Ferriday, La. — The Mississippi fairly glides through this old cotton country, nothing if not strong and serene. But look a little closer at the big river and you'll notice an upwelling here and a dark eddy there. Something powerful, it appears, lurks beneath the surface.
In this hollowed-out little town of 3,511 people, a newspaperman named Stanley Nelson can be found most days clattering away on a decade-old Mac computer. He moves with a slow and purposeful calm. But he too has been roiling the waters.
Not long past New Year's Day — after four years of painstaking shoe leather, deep document dives and endless interviews — Nelson published a front page exposé like none the weekly Concordia Sentinel had ever seen.
In the story, three people talked about how an alleged former Klansman, their relative by birth or marriage, told them he was one of those responsible for burning a black man to death 46 years ago in what is remembered as one of the ugliest killings in this region's violent racial past.
Nelson's work has reignited hope in relatives of the slain man, Frank Morris, that they will finally see justice. It has injected new energy into a nearly half-century-old FBI investigation. It has grabbed the attention of the grand jury in Concordia Parish, where Ferriday is the second-biggest town.
After about 150 stories on the Morris case and other unsolved crimes of the 1960s, the determinedly modest Nelson has arrived as a star among a small cadre of civil rights "cold case" reporters. He's been embraced by the national media and a Canadian filmmaker. He gladdens the hearts of all journalists who still believe that one person with the right focus can change the world, if only a little.
Nelson, 55, will talk about all that if you ask him. But he would rather load you in his old silver Mercury Grand Marquis and drive you past the Shamrock Motel, the spot where a notoriously violent Klan set, the Silver Dollar Group, used to hatch its plans, or cruise the route sheriff's deputies took out of town late the night of Dec. 10, 1964, strangely just before men would set Frank Morris' shoe store ablaze.
When Nelson parks alongside the concrete slab where Morris' modest shop used to stand, he wonders about a lot of things. Did the killers use a match? Or did they light a wick atop a jug of gasoline? Did Morris, a successful businessman who fixed shoes for both black and white, have any idea who had come after him? The journalist goes over it again and again.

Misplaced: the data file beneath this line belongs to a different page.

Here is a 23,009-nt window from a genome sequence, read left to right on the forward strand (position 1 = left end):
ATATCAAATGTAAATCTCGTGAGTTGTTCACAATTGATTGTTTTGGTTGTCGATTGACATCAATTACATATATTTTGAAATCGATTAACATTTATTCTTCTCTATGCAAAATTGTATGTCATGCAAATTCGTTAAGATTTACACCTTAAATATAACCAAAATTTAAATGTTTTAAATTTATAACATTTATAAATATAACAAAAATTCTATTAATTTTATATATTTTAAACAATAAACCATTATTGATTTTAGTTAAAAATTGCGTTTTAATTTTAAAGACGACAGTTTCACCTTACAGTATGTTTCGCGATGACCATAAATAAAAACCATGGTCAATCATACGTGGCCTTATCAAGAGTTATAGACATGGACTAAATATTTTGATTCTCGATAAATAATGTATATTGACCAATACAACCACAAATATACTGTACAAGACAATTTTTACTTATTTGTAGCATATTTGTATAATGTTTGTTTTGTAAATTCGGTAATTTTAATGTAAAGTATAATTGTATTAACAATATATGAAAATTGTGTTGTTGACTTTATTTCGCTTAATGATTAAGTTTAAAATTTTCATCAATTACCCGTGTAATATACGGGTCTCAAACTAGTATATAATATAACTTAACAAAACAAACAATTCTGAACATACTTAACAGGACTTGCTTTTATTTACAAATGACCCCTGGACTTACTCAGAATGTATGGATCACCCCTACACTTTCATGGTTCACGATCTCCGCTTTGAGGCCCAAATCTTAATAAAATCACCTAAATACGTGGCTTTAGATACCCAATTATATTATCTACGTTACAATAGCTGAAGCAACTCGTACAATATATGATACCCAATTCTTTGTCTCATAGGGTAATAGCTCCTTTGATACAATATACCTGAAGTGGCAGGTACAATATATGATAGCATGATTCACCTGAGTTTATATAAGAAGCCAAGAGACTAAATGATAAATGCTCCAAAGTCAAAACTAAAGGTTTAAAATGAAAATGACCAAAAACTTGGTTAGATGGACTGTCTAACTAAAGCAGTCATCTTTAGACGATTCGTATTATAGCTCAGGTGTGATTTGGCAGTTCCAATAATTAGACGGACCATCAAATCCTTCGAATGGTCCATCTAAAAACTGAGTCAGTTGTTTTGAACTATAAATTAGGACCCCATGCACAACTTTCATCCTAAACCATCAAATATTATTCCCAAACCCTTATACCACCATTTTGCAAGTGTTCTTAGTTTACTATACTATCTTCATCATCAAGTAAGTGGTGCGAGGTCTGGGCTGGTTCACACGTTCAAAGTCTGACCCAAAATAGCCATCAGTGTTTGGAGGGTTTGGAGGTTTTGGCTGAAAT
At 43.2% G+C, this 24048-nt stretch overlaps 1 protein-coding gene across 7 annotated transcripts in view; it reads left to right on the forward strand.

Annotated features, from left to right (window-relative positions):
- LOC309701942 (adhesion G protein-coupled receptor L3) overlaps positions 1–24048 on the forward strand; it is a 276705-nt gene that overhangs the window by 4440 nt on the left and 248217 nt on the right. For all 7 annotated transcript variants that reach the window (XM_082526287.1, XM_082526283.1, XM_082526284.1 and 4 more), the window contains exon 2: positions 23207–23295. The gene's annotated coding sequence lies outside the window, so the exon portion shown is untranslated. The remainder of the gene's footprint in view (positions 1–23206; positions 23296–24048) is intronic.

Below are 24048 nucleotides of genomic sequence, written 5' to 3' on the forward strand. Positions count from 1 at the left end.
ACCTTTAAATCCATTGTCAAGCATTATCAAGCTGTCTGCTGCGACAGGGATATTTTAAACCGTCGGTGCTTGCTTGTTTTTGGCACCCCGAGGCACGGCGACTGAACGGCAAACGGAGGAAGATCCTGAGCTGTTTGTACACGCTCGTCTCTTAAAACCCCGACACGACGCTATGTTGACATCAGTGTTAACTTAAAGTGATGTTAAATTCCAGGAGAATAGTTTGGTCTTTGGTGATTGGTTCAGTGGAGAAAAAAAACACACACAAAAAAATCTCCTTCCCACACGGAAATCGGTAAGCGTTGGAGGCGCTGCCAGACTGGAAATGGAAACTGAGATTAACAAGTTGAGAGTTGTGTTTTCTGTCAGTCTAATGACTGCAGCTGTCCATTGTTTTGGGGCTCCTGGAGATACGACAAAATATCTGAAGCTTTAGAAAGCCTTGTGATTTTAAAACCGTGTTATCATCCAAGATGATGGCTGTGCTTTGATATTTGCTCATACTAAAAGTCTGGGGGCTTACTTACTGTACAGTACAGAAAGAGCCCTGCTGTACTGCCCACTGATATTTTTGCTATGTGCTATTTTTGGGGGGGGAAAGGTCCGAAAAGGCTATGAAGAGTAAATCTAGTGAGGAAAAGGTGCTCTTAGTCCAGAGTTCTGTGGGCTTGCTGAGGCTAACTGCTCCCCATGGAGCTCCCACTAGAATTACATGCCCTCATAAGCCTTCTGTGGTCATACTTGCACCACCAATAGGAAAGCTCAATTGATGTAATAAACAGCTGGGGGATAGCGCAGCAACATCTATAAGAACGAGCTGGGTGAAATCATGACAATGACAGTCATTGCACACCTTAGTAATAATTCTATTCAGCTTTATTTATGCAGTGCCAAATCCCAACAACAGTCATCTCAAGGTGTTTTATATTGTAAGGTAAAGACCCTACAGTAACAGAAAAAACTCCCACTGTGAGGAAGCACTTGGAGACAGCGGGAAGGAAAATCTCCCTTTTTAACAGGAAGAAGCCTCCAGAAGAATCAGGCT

"I can't get it out of my mind. I cannot," said Nelson. "How in God's name can one human being do this to another?"
Nelson grew up in a neighboring parish. He was 9 at the time of the Morris killing. A child, the strife and anger of that time didn't really enter his life. But some grown-ups, then and now, purposefully turned away.
"Sometimes folks don't want to look in the mirror because they are scared to death of what they might see," said Sam Hanna Jr., whose family took over the Sentinel not long after the Morris killing and has supported Nelson's digging into the past.
As editor of the Sentinel and head of a news staff of three, Nelson for decades tended to local government, public works, historical features and business in a challenged community, where the healthiest-looking storefronts belong to Jo Jo's Drive-Thru Daiquiris and the parish work release office.
Nelson had never been particularly political, though he had a vague notion he wanted to do something bigger. His time came in February 2007, when the FBI published a list of unsolved civil rights slayings. Morris' killing was listed. So were other atrocities, like the death of Wharlest Jackson, his car bombed in 1967 after he had the audacity to take a supervisor's job at the Armstrong Tire & Rubber plant across the river in Natchez.
"Sometimes something falls into your lap," Nelson said, "and you realize how important it is and that it deserves your full attention."
In more than 30 years working at Hanna newspapers, he had learned the local police knew "everything." So he started with them, drawing up a list of 30 law enforcement officials, mostly retired. He began tracking them down, one by one. A lucky meeting with a Syracuse University law professor, who came to town writing a history, led to her getting the school to help root out archived records from the FBI and a key House committee.
Other reporting went in to tracking Klansmen and tracing a portrait of Frank Morris. He was not just anybody; he was one of the few African Americans who owned a thriving business in an economy dominated by whites. On Sundays, he had a gospel show on the radio. Years later, young men recalled Morris giving them their first jobs. In poor Ferriday, shoes had to last. Everyone went to Morris'.